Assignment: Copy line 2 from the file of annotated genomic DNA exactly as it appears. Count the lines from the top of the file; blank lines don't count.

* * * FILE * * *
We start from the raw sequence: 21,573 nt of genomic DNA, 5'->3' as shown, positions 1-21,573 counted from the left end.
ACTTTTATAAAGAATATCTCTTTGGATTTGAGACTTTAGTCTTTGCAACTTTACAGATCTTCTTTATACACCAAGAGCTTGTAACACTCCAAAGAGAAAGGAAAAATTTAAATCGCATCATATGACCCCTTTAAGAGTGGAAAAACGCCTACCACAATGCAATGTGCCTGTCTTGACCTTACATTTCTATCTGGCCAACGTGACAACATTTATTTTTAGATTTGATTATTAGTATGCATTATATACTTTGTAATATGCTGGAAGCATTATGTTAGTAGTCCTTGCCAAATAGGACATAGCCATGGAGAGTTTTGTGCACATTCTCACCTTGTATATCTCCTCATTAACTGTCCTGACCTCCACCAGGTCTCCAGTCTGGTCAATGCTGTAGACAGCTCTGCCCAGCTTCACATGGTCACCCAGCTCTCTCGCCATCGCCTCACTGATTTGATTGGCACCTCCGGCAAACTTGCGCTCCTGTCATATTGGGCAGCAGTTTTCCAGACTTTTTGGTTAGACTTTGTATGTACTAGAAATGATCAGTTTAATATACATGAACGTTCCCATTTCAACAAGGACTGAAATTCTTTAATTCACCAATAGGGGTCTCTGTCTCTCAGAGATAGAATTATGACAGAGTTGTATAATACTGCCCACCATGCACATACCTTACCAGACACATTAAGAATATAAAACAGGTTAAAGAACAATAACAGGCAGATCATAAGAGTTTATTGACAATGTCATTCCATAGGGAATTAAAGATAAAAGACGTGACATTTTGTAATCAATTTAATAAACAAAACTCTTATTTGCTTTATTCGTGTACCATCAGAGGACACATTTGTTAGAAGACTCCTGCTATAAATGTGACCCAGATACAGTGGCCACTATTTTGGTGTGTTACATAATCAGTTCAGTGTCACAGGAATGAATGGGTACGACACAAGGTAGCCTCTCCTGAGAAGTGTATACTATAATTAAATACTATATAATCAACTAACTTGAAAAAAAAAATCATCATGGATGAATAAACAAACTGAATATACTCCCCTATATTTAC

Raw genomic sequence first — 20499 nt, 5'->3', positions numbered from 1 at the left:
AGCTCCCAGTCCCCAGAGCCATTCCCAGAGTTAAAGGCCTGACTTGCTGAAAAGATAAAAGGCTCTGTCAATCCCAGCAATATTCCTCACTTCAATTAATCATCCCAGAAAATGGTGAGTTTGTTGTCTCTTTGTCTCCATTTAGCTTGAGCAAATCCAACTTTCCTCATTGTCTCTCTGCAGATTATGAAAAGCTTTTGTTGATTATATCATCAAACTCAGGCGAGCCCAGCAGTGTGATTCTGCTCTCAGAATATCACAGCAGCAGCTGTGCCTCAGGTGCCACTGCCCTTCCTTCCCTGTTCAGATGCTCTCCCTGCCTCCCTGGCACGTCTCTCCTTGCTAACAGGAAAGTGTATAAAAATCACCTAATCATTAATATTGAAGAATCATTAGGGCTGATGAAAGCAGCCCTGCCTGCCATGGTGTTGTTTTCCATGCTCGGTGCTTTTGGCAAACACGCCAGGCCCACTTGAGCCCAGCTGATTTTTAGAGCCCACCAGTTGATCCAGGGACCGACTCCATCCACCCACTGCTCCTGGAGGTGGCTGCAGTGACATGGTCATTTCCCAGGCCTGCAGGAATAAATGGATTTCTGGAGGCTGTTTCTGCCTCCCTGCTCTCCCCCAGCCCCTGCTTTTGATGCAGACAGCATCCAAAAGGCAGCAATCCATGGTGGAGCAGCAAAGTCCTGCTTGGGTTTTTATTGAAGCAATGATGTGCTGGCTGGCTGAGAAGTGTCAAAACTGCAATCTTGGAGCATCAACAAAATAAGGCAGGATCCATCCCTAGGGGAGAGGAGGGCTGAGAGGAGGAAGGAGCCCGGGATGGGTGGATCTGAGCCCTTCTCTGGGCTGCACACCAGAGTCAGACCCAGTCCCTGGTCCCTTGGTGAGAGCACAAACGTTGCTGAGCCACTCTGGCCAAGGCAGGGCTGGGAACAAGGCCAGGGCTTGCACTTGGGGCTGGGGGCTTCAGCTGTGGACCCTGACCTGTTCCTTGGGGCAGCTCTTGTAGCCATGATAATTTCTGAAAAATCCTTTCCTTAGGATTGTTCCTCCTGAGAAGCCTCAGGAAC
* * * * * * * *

ACTTTTATAAAGAATATCTCTTTGGATTTGAGACTTTAGTCTTTGCAACTTTACAGATCTTCTTTATACACCAAGAGCTTGTAACACTCCAAAGAGAAAGGAAAAATTTAAATCGCATCATATGACCCCTTTAAGAGTGGAAAAACGCCTACCACAATGCAATGTGCCTGTCTTGACCTTACATTTCTATCTGGCCAACGTGACAACATTTATTTTTAGATTTGATTATTAGTATGCATTATATACTTTGTAATATGCTGGAAGCATTATGTTAGTAGTCCTTGCCAAATAGGACATAGCCATGGAGAGTTTTGTGCACATTCTCACCTTGTATATCTCCTCATTAACTGTCCTGACCTCCACCAGGTCTCCAGTCTGGTCAATGCTGTAGACAGCTCTGCCCAGCTTCACATGGTCACCCAGCTCTCTCGCCATCGCCTCACTGATTTGATTGGCACCTCCGGCAAACTTGCGCTCCTGTCATATTGGGCAGCAGTTTTCCAGACTTTTTGGTTAGACTTTGTATGTACTAGAAATGATCAGTTTAATATACATGAACGTTCCCATTTCAACAAGGACTGAAATTCTTTAATTCACCAATAGGGGTCTCTGTCTCTCAGAGATAGAATTATGACAGAGTTGTATAATACTGCCCACCATGCACATACCTTACCAGACACATTAAGAATATAAAACAGGTTAAAGAACAATAACAGGCAGATCATAAGAGTTTATTGACAATGTCATTCCATAGGGAATTAAAGATAAAAGACGTGACATTTTGTAATCAATTTAATAAACAAAACTCTTATTTGCTTTATTCGTGTACCATCAGAGGACACATTTGTTAGAAGACTCCTGCTATAAATGTGACCCAGATACAGTGGCCACTATTTTGGTGTGTTACATAATCAGTTCAGTGTCACAGGAATGAATGGGTACGACACAAGGTAGCCTCTCCTGAGAAGTGTATACTATAATTAAATACTATATAATCAACTAACTTGAAAAAAAAAATCATCATGGATGAATAAACAAACTGAATATACTCCCCTATATTTAC